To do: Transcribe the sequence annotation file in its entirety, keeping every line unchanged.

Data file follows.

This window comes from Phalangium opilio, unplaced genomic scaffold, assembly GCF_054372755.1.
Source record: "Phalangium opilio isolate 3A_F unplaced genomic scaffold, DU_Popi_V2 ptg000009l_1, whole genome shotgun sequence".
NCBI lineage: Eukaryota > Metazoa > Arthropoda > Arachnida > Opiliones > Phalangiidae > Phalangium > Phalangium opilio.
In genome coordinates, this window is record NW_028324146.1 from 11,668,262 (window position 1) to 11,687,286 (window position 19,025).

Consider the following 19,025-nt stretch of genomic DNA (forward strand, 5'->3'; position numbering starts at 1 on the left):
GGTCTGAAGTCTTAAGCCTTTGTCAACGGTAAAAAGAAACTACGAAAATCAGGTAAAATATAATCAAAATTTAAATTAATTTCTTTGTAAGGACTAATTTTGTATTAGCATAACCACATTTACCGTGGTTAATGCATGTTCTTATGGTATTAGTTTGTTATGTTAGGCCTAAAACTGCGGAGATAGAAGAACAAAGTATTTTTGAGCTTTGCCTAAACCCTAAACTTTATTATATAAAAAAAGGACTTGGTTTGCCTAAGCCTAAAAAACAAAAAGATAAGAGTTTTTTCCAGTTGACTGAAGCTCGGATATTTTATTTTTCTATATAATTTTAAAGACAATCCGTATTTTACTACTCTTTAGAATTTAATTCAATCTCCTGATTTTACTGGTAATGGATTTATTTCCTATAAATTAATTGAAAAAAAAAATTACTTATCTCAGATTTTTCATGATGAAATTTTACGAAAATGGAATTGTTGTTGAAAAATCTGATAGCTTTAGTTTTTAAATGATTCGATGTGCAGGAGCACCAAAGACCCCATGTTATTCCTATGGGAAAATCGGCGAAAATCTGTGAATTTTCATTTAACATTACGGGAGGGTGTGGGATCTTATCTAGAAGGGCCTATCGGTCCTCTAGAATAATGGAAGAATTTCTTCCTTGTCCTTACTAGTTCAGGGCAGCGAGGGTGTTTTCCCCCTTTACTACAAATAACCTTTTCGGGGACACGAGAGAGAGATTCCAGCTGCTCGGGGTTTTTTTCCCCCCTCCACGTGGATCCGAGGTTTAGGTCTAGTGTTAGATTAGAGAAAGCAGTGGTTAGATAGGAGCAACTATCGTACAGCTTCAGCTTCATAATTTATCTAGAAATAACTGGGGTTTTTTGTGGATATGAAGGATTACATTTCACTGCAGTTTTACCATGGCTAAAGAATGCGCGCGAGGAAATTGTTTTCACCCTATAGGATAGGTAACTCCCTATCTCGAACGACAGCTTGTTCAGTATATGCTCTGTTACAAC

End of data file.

This window comes from Phalangium opilio, unplaced genomic scaffold, assembly GCF_054372755.1.
Source record: "Phalangium opilio isolate 3A_F unplaced genomic scaffold, DU_Popi_V2 ptg000009l_1, whole genome shotgun sequence".
NCBI lineage: Eukaryota > Metazoa > Arthropoda > Arachnida > Opiliones > Phalangiidae > Phalangium > Phalangium opilio.
In genome coordinates, this window is record NW_028324146.1 from 11,668,262 (window position 1) to 11,687,286 (window position 19,025).

Consider the following 19,025-nt stretch of genomic DNA (forward strand, 5'->3'; position numbering starts at 1 on the left):
GGTCTGAAGTCTTAAGCCTTTGTCAACGGTAAAAAGAAACTACGAAAATCAGGTAAAATATAATCAAAATTTAAATTAATTTCTTTGTAAGGACTAATTTTGTATTAGCATAACCACATTTACCGTGGTTAATGCATGTTCTTATGGTATTAGTTTGTTATGTTAGGCCTAAAACTGCGGAGATAGAAGAACAAAGTATTTTTGAGCTTTGCCTAAACCCTAAACTTTATTATATAAAAAAAGGACTTGGTTTGCCTAAGCCTAAAAAACAAAAAGATAAGAGTTTTTTCCAGTTGACTGAAGCTCGGATATTTTATTTTTCTATATAATTTTAAAGACAATCCGTATTTTACTACTCTTTAGAATTTAATTCAATCTCCTGATTTTACTGGTAATGGATTTATTTCCTATAAATTAATTGAAAAAAAAAATTACTTATCTCAGATTTTTCATGATGAAATTTTACGAAAATGGAATTGTTGTTGAAAAATCTGATAGCTTTAGTTTTTAAATGATTCGATGTGCAGGAGCACCAAAGACCCCATGTTATTCCTATGGGAAAATCGGCGAAAATCTGTGAATTTTCATTTAACATTACGGGAGGGTGTGGGATCTTATCTAGAAGGGCCTATCGGTCCTCTAGAATAATGGAAGAATTTCTTCCTTGTCCTTACTAGTTCAGGGCAGCGAGGGTGTTTTCCCCCTTTACTACAAATAACCTTTTCGGGGACACGAGAGAGAGATTCCAGCTGCTCGGGGTTTTTTTCCCCCCTCCACGTGGATCCGAGGTTTAGGTCTAGTGTTAGATTAGAGAAAGCAGTGGTTAGATAGGAGCAACTATCGTACAGCTTCAGCTTCATAATTTATCTAGAAATAACTGGGGTTTTTTGTGGATATGAAGGATTACATTTCACTGCAGTTTTACCATGGCTAAAGAATGCGCGCGAGGAAATTGTTTTCACCCTATAGGATAGGTAACTCCCTATCTCGAACGACAGCTTGTTCAGTATATGCTCTGTTACAAC